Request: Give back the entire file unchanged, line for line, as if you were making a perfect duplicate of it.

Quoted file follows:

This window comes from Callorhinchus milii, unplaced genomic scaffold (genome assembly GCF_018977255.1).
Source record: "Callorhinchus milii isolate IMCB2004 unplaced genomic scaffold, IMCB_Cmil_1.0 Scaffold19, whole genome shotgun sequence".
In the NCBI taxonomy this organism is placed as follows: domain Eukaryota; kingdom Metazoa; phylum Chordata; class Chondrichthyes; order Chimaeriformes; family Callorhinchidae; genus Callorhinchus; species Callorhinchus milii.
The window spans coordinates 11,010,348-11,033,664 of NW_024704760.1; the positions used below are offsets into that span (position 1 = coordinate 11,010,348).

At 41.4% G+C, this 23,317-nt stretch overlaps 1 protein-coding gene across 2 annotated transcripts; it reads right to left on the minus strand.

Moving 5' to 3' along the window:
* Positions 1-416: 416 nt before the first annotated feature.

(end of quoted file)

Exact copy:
This window comes from Callorhinchus milii, unplaced genomic scaffold (genome assembly GCF_018977255.1).
Source record: "Callorhinchus milii isolate IMCB2004 unplaced genomic scaffold, IMCB_Cmil_1.0 Scaffold19, whole genome shotgun sequence".
In the NCBI taxonomy this organism is placed as follows: domain Eukaryota; kingdom Metazoa; phylum Chordata; class Chondrichthyes; order Chimaeriformes; family Callorhinchidae; genus Callorhinchus; species Callorhinchus milii.
The window spans coordinates 11,010,348-11,033,664 of NW_024704760.1; the positions used below are offsets into that span (position 1 = coordinate 11,010,348).

At 41.4% G+C, this 23,317-nt stretch overlaps 1 protein-coding gene across 2 annotated transcripts; it reads right to left on the minus strand.

Moving 5' to 3' along the window:
* Positions 1-416: 416 nt before the first annotated feature.